WASHINGTON - The House moved toward action Tuesday on a $50.7 billion Superstorm Sandy aid package that Northeast lawmakers hoped could be approved despite attempts by fiscal conservatives to eliminate unrelated projects and to gain offsetting spending cuts to cover the costs of the bill. Amendments offered by opponents of full funding set up a faceoff on the emergency spending package, with Northeast lawmakers in both parties eager to provide recovery aid for one of the worst storms ever to strike the region.
"I urge my colleagues to show fundamental humanity and pass the bill today," said Rep. Louise Slaughter, D-N.Y., noting it has been more than seven weeks since the storm struck.
Rep. Tom McClintock, R-Calif., complained that billions of dollars would go for projects that are not urgently needed.
"It's supposed to be for emergency repairs," said McClintock.
The base $17 billion bill by the House Appropriations Committee is aimed at immediate Sandy recovery needs, including $5.4 billion for New York and New Jersey transit systems and $5.4 billion for the Federal Emergency Management Agency's disaster relief aid fund.
Northeast lawmakers will have a chance to add to that bill with an amendment by Rep. Rodney Frelinghuysen, R-N.J., for an additional $33.7 billion, including $10.9 billion for public transportation projects.
The Club for Growth, a conservative group, is urging lawmakers to oppose both Sandy aid measures. Sandy aid supporters, nonetheless, voiced confidence Monday they would prevail. The Senate passed a $60.4 billion Sandy aid package in December with bipartisan support.
Lawmakers emerging from a private meeting of House Democrats Tuesday morning said they were urged to support the bill despite imperfections.
House Democratic Whip Steny Hoyer, D-Md., said after the meeting that he believed the full Sandy measure would pass. He said he was expecting about 50 Republican votes for the $33 billion portion of the measure, and he said he believed the votes would be there for the $17 billion portion and to defeat a GOP across-the-board spending cut amendment as well.
"I think we'll be all right," he said.
Rep. Nita Lowey, D-N.Y., said Congress had waited far too long to act, 79 days after the storm struck.
"It is imperative that we pass this package today," said Lowey.
The House is considering 13 amendments, including one requiring spending offsets and four seeking to strike money for some projects either not directly related to Sandy or not seen as emergency spending.
As with past natural disasters, the $50.7 billion Sandy aid package does not provide for offsetting spending cuts, meaning the aid comes at the cost of higher deficits. The lone exception is an offset provision in the Frelinghuysen amendment requiring that the $3.4 billion for Army Corps of Engineers projects to protect against future storms be paid for by spending cuts elsewhere in the 2013 budget.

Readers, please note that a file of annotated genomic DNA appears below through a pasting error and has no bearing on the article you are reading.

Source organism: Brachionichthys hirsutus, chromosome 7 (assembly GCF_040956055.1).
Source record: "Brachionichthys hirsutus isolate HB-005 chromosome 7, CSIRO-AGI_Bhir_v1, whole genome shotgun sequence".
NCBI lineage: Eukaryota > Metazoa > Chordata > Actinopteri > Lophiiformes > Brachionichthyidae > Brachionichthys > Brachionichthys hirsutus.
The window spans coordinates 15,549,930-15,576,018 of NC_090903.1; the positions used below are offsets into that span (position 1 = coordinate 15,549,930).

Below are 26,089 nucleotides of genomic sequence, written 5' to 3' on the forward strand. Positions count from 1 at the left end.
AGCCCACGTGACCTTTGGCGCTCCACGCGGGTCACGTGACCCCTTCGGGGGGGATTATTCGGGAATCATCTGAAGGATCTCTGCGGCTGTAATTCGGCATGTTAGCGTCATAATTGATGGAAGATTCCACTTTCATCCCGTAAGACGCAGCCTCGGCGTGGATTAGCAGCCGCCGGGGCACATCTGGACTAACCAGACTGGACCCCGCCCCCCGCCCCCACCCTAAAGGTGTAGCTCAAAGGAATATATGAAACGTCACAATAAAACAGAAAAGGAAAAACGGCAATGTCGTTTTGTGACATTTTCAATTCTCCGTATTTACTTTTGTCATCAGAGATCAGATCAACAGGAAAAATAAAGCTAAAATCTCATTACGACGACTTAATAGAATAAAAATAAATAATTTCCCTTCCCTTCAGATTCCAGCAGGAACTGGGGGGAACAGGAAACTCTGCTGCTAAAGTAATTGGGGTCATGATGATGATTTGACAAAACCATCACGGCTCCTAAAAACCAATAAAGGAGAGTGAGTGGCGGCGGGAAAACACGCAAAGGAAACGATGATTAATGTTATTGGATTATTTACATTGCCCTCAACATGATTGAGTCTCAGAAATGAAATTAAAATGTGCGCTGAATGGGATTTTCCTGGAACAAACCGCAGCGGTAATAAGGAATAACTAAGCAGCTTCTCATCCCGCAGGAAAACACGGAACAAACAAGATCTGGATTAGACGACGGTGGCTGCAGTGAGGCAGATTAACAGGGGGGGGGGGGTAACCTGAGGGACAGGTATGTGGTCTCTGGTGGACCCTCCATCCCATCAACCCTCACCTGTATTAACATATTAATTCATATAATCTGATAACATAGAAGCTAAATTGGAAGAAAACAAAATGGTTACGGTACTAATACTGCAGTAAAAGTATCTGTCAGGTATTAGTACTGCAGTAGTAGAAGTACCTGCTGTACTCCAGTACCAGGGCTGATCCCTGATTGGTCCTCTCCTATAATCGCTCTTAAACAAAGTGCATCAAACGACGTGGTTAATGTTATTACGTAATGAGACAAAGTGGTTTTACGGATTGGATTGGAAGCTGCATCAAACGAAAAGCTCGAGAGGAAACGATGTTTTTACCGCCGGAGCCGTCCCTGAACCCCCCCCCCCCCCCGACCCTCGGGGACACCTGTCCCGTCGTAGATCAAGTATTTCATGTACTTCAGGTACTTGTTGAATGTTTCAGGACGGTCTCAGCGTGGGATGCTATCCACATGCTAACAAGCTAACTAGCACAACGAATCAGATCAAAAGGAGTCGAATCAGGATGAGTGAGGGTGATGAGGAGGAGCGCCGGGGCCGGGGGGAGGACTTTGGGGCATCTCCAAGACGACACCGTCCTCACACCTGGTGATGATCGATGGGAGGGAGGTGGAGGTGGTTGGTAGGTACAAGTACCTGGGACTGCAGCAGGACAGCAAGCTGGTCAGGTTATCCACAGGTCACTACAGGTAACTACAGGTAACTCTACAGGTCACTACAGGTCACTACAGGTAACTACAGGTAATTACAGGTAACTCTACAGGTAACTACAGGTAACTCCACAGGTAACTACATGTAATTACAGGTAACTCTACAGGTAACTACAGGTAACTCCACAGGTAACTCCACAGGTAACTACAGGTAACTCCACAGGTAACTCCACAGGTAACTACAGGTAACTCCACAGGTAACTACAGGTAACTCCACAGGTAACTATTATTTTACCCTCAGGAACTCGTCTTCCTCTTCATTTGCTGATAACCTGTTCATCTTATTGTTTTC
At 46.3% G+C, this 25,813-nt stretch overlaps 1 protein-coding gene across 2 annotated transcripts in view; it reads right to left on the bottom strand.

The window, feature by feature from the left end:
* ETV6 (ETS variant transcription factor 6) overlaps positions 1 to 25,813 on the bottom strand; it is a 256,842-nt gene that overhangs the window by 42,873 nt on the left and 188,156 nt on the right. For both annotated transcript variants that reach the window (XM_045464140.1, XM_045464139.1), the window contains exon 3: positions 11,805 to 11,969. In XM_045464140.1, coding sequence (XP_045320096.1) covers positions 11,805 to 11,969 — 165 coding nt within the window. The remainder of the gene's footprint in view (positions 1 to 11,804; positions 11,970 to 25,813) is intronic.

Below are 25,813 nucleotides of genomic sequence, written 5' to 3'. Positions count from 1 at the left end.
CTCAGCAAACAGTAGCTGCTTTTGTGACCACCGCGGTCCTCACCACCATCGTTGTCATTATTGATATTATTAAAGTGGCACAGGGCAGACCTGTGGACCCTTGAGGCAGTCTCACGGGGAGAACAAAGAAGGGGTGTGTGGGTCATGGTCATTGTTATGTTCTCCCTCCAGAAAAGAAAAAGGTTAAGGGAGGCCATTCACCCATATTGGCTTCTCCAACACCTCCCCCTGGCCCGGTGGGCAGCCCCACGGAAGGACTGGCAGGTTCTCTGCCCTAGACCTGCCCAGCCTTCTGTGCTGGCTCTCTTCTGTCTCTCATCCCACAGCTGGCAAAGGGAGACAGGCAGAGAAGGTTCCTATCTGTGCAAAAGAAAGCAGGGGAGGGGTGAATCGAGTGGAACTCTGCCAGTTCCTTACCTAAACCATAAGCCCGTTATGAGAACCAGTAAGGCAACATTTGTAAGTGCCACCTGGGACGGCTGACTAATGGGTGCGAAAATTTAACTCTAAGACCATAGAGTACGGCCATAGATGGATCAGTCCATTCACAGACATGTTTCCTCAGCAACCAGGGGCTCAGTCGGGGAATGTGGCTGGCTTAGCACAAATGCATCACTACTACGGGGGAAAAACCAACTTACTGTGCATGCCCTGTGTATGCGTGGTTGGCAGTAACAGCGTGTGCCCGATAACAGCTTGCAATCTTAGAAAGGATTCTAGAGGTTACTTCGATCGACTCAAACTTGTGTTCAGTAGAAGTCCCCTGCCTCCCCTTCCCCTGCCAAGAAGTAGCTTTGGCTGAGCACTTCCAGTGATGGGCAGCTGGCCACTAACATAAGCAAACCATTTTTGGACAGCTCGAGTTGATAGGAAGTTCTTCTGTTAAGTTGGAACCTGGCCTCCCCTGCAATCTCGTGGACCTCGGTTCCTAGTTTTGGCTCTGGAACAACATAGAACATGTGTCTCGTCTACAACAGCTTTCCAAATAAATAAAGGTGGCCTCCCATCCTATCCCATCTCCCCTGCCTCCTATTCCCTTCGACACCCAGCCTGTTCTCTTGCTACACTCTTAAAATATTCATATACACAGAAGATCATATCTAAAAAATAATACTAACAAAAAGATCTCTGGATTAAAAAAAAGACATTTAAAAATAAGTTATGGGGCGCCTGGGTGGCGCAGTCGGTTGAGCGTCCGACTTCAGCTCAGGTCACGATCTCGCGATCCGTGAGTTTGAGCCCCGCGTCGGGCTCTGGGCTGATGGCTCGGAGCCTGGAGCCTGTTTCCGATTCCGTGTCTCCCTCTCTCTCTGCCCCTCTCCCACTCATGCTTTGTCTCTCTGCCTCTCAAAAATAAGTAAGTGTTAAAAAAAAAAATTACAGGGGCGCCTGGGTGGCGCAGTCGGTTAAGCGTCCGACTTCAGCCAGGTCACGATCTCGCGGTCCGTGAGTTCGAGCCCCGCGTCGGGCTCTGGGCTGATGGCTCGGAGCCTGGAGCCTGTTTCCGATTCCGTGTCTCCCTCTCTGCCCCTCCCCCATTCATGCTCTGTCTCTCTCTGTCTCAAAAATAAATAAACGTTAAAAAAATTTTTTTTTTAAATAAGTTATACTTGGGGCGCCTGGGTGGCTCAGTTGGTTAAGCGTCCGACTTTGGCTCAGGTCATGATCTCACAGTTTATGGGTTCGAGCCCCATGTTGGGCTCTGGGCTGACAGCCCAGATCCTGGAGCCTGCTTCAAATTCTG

Sandy aid supporters are most concerned about the amendment by conservative Reps. Mick Mulvaney, R-S.C., Tom McClintock, R-Calif., Jeff Duncan, R-S.C., and Cynthia Lummis, R-Wyo., to offset the $17 billion base bill with spending cuts of 1.6 percent for all discretionary appropriations for 2013.
Northeast lawmakers said passage of the Mulvaney amendment could complicate prospects for quick action on the broader Sandy aid package in the Senate, which passed a $60.4 billion aid package with bipartisan support that does not have offsetting spending cuts.
Other amendments set for floor debate would cut $150 million for Regional Ocean Partnership Grants, $13 million for the National Weather Service ground readiness project, $1 million for the Legal Services Corporation and $9.8 million for rebuilding seawalls and buildings on uninhabited islands in the Steward McKinney National Wildlife Refuge in Connecticut.
House Speaker John Boehner, R-Ohio, planned votes on both the $17 billion base bill and the Frelinghuysen proposal for $33.7 billion more. He's responding both to conservatives who are opposed to more deficit spending, and to pointed criticism from Govs. Andrew Cuomo, D-N.Y., and Chris Christie, R-N.J., who are fuming because the House hasn't acted sooner.
Boehner decided on New Year's Day to delay a scheduled vote after House Republicans rebelled over a bill allowing taxes to rise on families making more than $450,000 a year because it included only meager spending cuts. Christie called the speaker's action "disgusting."
The Senate's $60.4 billion bill on Sandy relief expired with the previous Congress on Jan. 3. But about $9.7 billion was money for replenishing the government's flood insurance fund to help pay Sandy victims, and Congress approved that separately earlier this month. Whatever emerges from the House this week is scheduled for debate in the Senate next week after President Barack Obama's second inauguration.
The Federal Emergency Management Agency has spent about $3.1 billion in disaster relief money for shelters, restoring power and other immediate needs after the Oct. 29 storm pounded the Atlantic Coast with hurricane-force winds and coastal flooding. New York, New Jersey and Connecticut were the hardest hit.
Sandy is the most costly natural disaster since Hurricane Katrina in 2005 and was blamed for 140 deaths. The storm damaged or destroyed 305,000 housing units in New York and more than 265,000 businesses were disrupted there, officials have said. In New Jersey, more than 346,000 households were destroyed or damaged and more than 40,000 families remain living out of their homes, according to officials.